A distinctive feature of the current phase of capitalism is the growing role of finance capital as an instrument to establish capitalist hegemony and facilitate the appropriation of surplus. In the developed countries this transition towards financial hegemony was the result of the inflationary crisis and stagnation that affected the OECD countries after the late 1960s. The contractionary fiscal and monetary policy response to inflation intensified the deceleration in real growth. This together with the low real interest rates on bank deposits adversely affected banking business and profits. These developments triggered a process of deregulation and liberalisation in the financial sector, ostensibly to allow banks the freedom to reduce losses and find new means to profit.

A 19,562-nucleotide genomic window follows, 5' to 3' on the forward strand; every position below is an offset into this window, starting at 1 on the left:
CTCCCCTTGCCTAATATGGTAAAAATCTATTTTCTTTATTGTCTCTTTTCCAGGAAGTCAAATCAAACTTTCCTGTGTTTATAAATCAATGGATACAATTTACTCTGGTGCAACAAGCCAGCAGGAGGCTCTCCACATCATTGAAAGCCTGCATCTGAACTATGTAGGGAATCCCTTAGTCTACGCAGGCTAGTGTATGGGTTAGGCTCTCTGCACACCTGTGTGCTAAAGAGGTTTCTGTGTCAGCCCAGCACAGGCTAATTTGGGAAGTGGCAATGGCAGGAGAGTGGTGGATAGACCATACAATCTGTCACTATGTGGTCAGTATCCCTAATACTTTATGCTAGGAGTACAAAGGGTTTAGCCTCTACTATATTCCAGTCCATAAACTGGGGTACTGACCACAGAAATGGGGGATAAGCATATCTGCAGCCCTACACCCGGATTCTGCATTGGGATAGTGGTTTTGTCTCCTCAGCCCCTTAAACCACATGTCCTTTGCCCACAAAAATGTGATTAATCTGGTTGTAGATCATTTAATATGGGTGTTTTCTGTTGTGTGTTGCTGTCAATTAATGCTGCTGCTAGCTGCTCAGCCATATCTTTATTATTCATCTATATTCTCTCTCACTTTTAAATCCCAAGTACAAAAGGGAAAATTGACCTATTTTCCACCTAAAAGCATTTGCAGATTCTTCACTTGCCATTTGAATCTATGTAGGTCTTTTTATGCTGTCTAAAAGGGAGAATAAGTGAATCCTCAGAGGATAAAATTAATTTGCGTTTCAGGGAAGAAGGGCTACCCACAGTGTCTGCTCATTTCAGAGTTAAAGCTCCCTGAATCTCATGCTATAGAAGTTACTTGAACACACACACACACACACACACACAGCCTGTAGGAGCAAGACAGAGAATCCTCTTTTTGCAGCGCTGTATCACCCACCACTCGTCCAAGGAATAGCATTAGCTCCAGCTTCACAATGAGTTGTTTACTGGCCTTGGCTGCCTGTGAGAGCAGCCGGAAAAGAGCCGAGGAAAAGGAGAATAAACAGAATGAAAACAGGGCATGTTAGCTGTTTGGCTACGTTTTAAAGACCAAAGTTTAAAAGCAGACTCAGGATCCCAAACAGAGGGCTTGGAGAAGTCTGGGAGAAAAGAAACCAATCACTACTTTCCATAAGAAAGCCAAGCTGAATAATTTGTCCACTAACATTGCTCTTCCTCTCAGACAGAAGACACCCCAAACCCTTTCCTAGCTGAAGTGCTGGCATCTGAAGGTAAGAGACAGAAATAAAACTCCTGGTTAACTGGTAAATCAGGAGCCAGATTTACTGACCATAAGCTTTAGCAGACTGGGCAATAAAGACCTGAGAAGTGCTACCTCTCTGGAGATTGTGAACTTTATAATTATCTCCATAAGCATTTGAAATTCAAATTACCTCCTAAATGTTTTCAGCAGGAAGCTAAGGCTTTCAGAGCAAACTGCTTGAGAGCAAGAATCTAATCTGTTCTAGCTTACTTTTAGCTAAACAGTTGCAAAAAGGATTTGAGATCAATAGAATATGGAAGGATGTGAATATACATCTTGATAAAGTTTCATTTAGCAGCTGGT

The deregulation led to an expansion and diversification of the financial sector. With the burgeoning of finance, involving the emergence of new markets and transformation of old ones, creation of new non-bank financial institutions, and the ‘manufacture’ of new financial products the financial sector was able to increase the volume of its surplus. Securitisation, by making credit assets tradable, allowing for the transfer of risk, and freeing the creators of credit of the underlying risk encouraged a massive expansion in the volume of credit provided. The required expansion of the universe of borrowers, who being driven to borrow, often became willing victims of the drive to transfer surpluses from their incomes directly to financial firms.